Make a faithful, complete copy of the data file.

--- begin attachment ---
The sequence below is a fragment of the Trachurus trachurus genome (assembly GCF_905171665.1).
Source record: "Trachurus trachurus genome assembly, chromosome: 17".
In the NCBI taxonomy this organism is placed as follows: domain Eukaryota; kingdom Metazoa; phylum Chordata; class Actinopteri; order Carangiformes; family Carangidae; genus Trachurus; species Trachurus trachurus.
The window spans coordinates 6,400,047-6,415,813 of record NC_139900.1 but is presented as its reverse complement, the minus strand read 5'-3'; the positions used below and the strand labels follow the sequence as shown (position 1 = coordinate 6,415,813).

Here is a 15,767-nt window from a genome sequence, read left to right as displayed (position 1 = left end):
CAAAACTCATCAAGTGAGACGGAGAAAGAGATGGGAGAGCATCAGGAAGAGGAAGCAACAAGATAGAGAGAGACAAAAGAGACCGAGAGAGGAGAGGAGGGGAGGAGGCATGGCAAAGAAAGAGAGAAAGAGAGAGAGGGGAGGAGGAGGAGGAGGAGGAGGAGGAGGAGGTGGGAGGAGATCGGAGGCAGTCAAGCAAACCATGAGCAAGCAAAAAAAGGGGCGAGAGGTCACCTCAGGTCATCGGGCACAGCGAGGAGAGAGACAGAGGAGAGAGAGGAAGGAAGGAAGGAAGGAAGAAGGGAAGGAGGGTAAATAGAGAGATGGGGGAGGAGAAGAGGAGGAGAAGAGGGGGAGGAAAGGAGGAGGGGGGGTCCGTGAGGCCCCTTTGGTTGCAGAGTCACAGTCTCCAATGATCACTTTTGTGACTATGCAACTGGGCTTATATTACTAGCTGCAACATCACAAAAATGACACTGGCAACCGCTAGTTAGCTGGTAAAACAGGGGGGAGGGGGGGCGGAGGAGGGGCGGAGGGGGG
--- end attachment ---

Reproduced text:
The sequence below is a fragment of the Trachurus trachurus genome (assembly GCF_905171665.1).
Source record: "Trachurus trachurus genome assembly, chromosome: 17".
In the NCBI taxonomy this organism is placed as follows: domain Eukaryota; kingdom Metazoa; phylum Chordata; class Actinopteri; order Carangiformes; family Carangidae; genus Trachurus; species Trachurus trachurus.
The window spans coordinates 6,400,047-6,415,813 of record NC_139900.1 but is presented as its reverse complement, the minus strand read 5'-3'; the positions used below and the strand labels follow the sequence as shown (position 1 = coordinate 6,415,813).

Here is a 15,767-nt window from a genome sequence, read left to right as displayed (position 1 = left end):
CAAAACTCATCAAGTGAGACGGAGAAAGAGATGGGAGAGCATCAGGAAGAGGAAGCAACAAGATAGAGAGAGACAAAAGAGACCGAGAGAGGAGAGGAGGGGAGGAGGCATGGCAAAGAAAGAGAGAAAGAGAGAGAGGGGAGGAGGAGGAGGAGGAGGAGGAGGAGGAGGTGGGAGGAGATCGGAGGCAGTCAAGCAAACCATGAGCAAGCAAAAAAAGGGGCGAGAGGTCACCTCAGGTCATCGGGCACAGCGAGGAGAGAGACAGAGGAGAGAGAGGAAGGAAGGAAGGAAGGAAGAAGGGAAGGAGGGTAAATAGAGAGATGGGGGAGGAGAAGAGGAGGAGAAGAGGGGGAGGAAAGGAGGAGGGGGGGTCCGTGAGGCCCCTTTGGTTGCAGAGTCACAGTCTCCAATGATCACTTTTGTGACTATGCAACTGGGCTTATATTACTAGCTGCAACATCACAAAAATGACACTGGCAACCGCTAGTTAGCTGGTAAAACAGGGGGGAGGGGGGGCGGAGGAGGGGCGGAGGGGGG